"The great inlet by which a color for oppression has entered the world is by one man’s pretending to determine concerning the happiness of another, and by claiming to use what means he thinks proper in order to bring him to a sense of it. It is the ordinary and trite sophism of oppression."
Edmund Burke, quoted by Richard John Neuhaus in First Things February 2003 (crediting it to a letter from Nino Langiulli of Lynbrook, New York and calling it "an observation of the ever–quotable Edmund Burke with which I was not familiar").
“Truth does not become more true by virtue of the fact that the entire world agrees with it, nor less so even if the whole world disagrees with it.”
Maimonides, The Guide for the Perplexed (according to https://www.goodreads.com/author/quotes/194459.Maim_nides)
“Frederick Myers describes a conversation with her [George Eliot] in which, ‘taking as her text the words God, Immortality, Duty, she pronounced, with a terrible earnestness, how inconceivable was the first, how incredible the second, and yet how peremptory and absolute the third’…. It is quite normal now for people to go through life without an ultimate object, but to the Victorians it was new and daunting. No wonder so many of them were such odd fish – Kitchener, Rosebery, Salisbury, Dilke, Curzon, Carson, Randolph Churchill, Fisher, Rhodes, Milner. In many cases certitude was replaced by a streak of violence…”
Paul Johnson The Offshore Islanders
“One general description of madness, it seems to us, might be found in the statement that madness is a preference for the symbol over that which it represents.”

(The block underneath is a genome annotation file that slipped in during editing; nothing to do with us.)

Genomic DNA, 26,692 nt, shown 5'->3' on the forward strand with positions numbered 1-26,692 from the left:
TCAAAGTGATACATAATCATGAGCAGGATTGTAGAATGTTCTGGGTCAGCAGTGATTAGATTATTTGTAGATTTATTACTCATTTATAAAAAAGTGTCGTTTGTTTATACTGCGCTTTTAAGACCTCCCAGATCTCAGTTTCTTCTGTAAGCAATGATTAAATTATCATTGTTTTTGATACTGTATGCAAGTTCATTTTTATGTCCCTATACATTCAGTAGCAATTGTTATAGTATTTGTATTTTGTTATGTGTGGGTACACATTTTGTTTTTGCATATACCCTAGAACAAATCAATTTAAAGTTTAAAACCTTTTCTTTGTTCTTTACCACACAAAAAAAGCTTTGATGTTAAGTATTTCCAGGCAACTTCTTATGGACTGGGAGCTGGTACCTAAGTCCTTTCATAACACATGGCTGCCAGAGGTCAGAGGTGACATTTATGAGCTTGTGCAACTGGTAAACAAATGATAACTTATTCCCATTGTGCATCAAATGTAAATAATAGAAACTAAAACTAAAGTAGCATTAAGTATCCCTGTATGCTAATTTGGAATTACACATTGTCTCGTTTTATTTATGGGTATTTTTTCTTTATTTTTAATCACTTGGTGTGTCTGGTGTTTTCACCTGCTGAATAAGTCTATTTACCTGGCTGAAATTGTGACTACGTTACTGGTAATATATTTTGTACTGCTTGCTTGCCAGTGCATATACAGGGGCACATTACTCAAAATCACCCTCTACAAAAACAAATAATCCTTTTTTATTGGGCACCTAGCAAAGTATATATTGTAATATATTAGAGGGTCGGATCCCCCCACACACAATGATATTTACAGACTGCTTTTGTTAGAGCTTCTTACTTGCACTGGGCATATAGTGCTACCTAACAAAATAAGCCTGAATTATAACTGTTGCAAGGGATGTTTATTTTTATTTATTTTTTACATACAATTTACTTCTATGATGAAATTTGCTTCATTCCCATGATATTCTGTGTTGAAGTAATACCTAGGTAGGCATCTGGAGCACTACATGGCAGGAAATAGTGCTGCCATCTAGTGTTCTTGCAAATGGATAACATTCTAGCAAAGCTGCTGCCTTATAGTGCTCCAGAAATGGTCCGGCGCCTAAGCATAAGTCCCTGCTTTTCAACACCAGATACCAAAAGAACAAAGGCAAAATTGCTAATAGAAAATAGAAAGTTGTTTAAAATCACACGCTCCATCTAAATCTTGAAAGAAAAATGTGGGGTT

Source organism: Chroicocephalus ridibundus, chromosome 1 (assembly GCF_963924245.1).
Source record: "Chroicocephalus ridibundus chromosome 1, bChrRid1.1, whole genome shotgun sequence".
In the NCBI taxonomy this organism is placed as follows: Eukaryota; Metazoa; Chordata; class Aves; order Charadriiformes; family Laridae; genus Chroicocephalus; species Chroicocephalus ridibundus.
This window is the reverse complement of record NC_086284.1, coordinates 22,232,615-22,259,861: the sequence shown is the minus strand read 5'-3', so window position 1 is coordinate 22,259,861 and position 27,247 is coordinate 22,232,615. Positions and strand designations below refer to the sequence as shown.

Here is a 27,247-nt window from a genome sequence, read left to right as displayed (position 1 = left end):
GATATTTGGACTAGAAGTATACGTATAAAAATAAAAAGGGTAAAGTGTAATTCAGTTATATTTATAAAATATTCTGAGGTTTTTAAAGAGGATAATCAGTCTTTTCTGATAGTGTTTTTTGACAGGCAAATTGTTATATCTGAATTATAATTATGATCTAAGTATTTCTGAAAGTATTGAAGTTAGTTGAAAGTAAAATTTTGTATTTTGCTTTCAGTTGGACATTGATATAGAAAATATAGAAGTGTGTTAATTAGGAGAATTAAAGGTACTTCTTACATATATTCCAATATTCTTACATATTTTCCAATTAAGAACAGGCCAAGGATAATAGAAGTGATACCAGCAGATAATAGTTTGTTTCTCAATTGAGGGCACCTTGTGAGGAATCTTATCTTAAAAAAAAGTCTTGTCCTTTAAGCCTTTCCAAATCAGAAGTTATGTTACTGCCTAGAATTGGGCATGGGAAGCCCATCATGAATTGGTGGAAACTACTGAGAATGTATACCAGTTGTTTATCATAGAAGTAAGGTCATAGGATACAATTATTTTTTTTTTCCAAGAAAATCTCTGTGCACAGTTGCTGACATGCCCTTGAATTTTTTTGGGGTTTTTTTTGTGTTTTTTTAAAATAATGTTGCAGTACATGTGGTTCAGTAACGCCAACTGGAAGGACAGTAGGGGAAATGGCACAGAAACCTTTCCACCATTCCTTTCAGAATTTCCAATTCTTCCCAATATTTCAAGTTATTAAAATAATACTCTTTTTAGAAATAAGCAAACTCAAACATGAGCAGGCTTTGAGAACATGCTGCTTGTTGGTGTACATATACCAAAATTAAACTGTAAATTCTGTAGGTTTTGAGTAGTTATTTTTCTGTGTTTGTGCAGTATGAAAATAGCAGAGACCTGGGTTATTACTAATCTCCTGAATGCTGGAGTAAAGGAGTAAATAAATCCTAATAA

G.K. Chesterton, “Lunacy and Letters,” in Alberto Manguel, ed., On Lying in Bed and Other Essays by G.K. Chesterton
In my latest Loonie Politics column I welcome the crowded field of contenders for the 2020 Democratic presidential nomination, because somewhere in the field they might be able to find a candidate whose policies are not berserk and who actually seems to like America.
“The modern artist, only too often, loses himself in seeking to find and fix himself; he imposes a fictitious self upon that unthinking real self which otherwise would be expressed freely. He has become an individualist, and ceased to be an individual. Nay, he has even become a madman in the most frightful and vivid meaning of the term. He has become conscious of his subconsciousness.”
G.K. Chesterton, “The Mirror,” in Alberto Manguel, ed., On Lying in Bed and Other Essays by G.K. Chesterton
“A page of history is worth a volume of logic.”
Justice Oliver Wendell Holmes, quoted by John Witte, Jr. in First Things March 2004